How many words you can learn a day?

What is the average number of words you can learn a day?

This is the title of an interesting thread at our LingQ Forum. I also did a video on this subject that keeps on coming up.

There are many different points of view. I thought this comment from an English teacher was quite interesting.

“During my CELTA certification I was taught to plan for 7+/-2 new words in any 90 minute lesson – call it 5 words per hour. The focus was not on building a large passive vocabulary but in being able to produce this new language quickly. If the latter is your own goal for a foreign language then I’d argue that this is a reasonable benchmark.

Do you want to be able to USE a vocabulary of 5000 words or word families? Expect 1000 hours of study.”

In other words, the position of this commenter is that you can only learn what the teacher doles out to you in the classroom. Needless to say I disagree. You have to reach out and find what interests you and learn the words that interest you.

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5 comments on “How many words you can learn a day?


Very interesting video. I very much agree with you that the flash card style of learning vocabulary is counterproductive. I learned fluent Spanish without ever using a flash card system of any kind.
I remember using flash cards in the past. I did learn vocab, I would recognise words and match it to the card, but was never able to use those words in conversation or even while reading. The brain doesn’t work that way. The only way to really learn vocab is by using the words and seeing them in context.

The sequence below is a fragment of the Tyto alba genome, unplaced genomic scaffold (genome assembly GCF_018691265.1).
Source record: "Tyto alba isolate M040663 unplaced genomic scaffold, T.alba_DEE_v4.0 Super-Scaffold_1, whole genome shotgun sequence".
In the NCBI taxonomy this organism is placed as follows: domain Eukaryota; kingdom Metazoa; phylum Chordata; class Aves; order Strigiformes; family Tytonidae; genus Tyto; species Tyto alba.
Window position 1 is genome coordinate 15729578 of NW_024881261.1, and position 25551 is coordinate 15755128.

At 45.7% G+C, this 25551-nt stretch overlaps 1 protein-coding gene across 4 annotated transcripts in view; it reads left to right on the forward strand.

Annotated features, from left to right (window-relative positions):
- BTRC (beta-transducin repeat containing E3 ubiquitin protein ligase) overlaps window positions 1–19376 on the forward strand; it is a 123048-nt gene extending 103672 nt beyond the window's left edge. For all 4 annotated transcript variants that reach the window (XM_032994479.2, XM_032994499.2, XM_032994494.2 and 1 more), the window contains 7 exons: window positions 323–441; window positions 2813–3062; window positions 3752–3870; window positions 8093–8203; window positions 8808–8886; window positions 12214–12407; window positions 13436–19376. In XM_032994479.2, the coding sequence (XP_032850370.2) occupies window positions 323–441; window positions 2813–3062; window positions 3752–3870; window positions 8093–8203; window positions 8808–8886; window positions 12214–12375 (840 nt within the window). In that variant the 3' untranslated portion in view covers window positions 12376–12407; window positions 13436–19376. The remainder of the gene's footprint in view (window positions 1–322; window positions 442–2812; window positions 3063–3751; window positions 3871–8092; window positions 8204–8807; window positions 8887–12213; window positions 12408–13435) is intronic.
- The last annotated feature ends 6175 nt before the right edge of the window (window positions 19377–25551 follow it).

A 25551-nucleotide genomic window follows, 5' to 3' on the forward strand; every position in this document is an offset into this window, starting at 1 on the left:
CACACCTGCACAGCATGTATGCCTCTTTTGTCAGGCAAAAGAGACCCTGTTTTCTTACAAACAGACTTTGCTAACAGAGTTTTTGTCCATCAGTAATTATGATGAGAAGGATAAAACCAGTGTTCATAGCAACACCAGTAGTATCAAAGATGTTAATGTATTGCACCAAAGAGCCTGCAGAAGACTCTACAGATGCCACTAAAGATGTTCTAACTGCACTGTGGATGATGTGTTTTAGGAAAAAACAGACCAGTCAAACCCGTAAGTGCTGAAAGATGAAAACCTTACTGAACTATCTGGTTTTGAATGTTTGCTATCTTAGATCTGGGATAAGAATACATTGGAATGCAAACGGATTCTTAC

Hello Steve I’m from Brazil and I’m actually studying English , when i watched that video and heard you saying about context i remember that sometimes when i am at school which is a environment that i just have contact with Portuguese i try to write in English or even think in English but it seems to be harder than when i spend all my day typing and talking through Skype with my friends in English , do you think that the environment itself would be also the responsible to the way that the words come in your mind ? and about understand a word sometimes i just don’t know the word’s meaning to my native tongue which is Portuguese and also sometimes the people ask me the meaning then i just say ” i don’t know how to translate that word but i know it ” and i really know and i rather to be in that way instead of every single word i have to understand by translating it to my native tongue. what do you think about it? and just taking the opportunity do you think that someone that can understand everything that you say in that video reached i good level in English?

Yes Vitor, sometimes I know a word in another language and can’t immediately find the word in English. But it doesn’t happen very often. Yes if you can understand my video, and judging by your written English, I would say that you have a high-level in English.


Hi Steve. During this video you comment that the majority of words you learn are words that you just picked up and didn’t have to “lingq”. If that’s the case, how would you say that lingq helps you learn languages when compared to just listening to or reading standard native materials?

    If I read or listen to standard native material, very often I don’t know some of the keywords. Looking these up in the dictionary is tiring and frustrating since I usually forget what I find in the dictionary.

    LingQ provides me with instant access to an electronic dictionary or better still to definitions that our users have found in dictionaries and that we have cached on our site. When I save these, I convert them into yellow LingQs. As I continue reading, or read other content, these saved LingQs will always appear in yellow. So in Russian, for example, where the LingQ statistics tell me that I know 80,000 words, I have saved 40,000 yellow LingQs. These 40,000 yellow words are the ones that I deliberately learned, the other 40,000 words are ones that I acquired incidentally.

    It really is quite effective. The statistics on our site also keep me motivated and working towards my goals. It is a very convenient format in which to read and listen to interesting language content.

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